The systematics and biogeography of African tailorbirds (Cisticolidae: Artisornis) with comment on the choice of Bayesian branch-length prior when analyzing heterogeneous data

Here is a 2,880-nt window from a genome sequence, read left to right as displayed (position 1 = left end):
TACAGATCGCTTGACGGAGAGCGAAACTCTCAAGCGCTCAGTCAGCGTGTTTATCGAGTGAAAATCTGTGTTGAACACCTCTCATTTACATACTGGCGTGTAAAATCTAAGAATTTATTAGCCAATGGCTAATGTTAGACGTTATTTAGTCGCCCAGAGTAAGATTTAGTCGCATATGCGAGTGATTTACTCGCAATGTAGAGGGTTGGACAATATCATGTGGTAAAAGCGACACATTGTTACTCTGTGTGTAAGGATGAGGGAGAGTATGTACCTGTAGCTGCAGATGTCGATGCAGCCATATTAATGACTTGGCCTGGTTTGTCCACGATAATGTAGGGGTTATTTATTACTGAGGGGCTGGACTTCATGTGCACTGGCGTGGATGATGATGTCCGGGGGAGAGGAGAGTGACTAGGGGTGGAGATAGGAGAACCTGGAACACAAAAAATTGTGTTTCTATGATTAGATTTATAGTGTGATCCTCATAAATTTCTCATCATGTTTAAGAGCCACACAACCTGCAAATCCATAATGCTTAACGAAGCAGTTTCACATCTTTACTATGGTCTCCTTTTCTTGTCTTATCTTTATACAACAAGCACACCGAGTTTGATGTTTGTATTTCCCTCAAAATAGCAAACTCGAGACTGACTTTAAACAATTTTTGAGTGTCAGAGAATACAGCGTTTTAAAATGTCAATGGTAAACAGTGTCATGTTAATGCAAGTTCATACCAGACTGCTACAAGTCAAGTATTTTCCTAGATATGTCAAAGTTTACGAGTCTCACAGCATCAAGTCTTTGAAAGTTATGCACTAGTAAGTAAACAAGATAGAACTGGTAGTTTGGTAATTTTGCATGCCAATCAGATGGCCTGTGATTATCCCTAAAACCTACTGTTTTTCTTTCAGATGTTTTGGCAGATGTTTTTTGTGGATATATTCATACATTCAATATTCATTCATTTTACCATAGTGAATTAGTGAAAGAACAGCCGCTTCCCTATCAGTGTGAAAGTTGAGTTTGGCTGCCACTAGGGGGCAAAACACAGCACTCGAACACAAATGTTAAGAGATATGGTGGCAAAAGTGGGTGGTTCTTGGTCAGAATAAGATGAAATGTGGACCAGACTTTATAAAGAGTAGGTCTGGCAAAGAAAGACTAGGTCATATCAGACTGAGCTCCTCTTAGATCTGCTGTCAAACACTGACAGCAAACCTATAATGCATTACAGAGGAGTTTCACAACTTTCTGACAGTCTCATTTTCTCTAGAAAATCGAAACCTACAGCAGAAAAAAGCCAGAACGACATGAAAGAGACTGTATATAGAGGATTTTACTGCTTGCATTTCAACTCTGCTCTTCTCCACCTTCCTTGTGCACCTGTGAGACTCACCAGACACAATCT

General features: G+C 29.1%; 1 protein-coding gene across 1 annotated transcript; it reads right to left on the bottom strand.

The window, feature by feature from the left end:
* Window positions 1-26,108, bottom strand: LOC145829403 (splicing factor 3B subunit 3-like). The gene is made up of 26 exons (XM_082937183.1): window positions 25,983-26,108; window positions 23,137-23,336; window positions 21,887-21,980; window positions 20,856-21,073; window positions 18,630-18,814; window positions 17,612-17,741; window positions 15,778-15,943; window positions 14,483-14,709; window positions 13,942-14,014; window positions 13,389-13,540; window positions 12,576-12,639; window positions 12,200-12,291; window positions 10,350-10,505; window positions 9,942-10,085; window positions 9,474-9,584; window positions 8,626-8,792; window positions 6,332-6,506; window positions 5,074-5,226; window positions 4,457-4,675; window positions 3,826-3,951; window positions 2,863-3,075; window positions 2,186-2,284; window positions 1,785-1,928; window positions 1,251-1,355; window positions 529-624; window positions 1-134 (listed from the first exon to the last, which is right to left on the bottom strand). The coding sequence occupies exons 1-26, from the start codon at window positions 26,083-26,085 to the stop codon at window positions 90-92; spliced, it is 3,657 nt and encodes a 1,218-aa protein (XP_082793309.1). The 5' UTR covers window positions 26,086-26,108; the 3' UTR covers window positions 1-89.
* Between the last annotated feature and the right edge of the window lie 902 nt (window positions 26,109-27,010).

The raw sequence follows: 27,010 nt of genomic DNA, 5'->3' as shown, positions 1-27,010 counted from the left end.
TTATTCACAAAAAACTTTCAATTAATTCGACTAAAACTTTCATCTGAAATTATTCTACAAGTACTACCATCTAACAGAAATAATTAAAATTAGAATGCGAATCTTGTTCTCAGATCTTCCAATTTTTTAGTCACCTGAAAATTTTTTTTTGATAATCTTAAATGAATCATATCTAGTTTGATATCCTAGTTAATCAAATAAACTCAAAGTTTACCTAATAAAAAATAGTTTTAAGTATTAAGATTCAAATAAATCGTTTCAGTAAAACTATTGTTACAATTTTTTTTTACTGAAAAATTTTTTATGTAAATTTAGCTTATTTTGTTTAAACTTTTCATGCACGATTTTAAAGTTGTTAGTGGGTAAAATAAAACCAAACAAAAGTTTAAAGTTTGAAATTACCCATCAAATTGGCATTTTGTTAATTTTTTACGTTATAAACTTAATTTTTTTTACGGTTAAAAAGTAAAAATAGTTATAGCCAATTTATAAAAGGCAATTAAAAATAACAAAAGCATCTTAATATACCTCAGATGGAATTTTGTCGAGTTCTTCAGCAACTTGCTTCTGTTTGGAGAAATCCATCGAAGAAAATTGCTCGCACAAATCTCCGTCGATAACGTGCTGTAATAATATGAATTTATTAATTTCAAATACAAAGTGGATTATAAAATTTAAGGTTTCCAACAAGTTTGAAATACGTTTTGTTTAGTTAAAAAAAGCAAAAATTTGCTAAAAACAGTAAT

The Long-billed Tailorbird (Artisornis moreaui), one of Africa's rarest birds, has a strikingly disjunct distribution, the origin of which has long puzzled biogeographers. One small population (subspecies moreaui) occurs in sub-montane forest in the East Usambara Mountains, a sky island near the coast of northern Tanzania, and another (subspecies sousae) on Serra Jeci in northwestern Mozambique, 950 km away. The African Tailorbird, the putative sister-species of Long-billed Tailorbird, also occurs in the East Usambara Mountains and on Serra Jeci, but in addition occupies all the Eastern Arc Mountain forests between these disjunct sites. Stuart (1981) hypothesized that the two tailorbird distributions could be explained by strong ecological competition, with African Tailorbird populations having eliminated Long-billed Tailorbird populations via competitive exclusion in montane forests between the East Usambara and Serra Jeci. If such competitive exclusion explains these geo-graphic distributions, the co-occurrence of the two species in the East Usambara and at Serra Jeci may be ephemeral, with the status of Long-billed Tailorbird especially in doubt. We sought to (1) determine whether the two species of African tailorbirds are indeed sister-species, and (2) test predictions from Stuart's (1981) competitive exclusion hypothesis using genetic data. Phylogenetic analyses of our seven gene dataset (3 mtDNA, 4 introns; 4784 bp) indeed place these two species together in the genus Artisornis. Instead of finding shallow divergence among African Tailorbird populations and deep divergence between Long-billed Tailorbird populations as expected from Stuart's hypothesis, we recover deep genetic divergence and geographic structure among populations of both tailorbird species. This result is consistent with long-term co-existence of the two species at East Usambara and Serra Jeci. Observational data from both the East Usambara and Serra Jeci suggest that the two species have diverged in use of forest canopy strata. From a conservation standpoint, our results suggest that extinction of the Long-killed Tailorbird as a function of competition with African Tailorbird is highly unlikely, and should not be viewed as imminent. Threats to its survival are instead anthropogenic, and conservation measures should take this into account. Finally, our empirical results suggest that mis-specification of the branch-length prior in Bayesian analyses of mitochondrial DNA data can have a profound effect on the overall tree-length (sum of branch-lengths), whereas the topology and support values tend to remain more stable. In contrast, mis-specification of the branch-length prior had a lesser impact on all aspects of the nuclear only DNA analyses. This problem may be exacerbated when mitochondrial and nuclear DNA analyses are combined in a total evidence approach.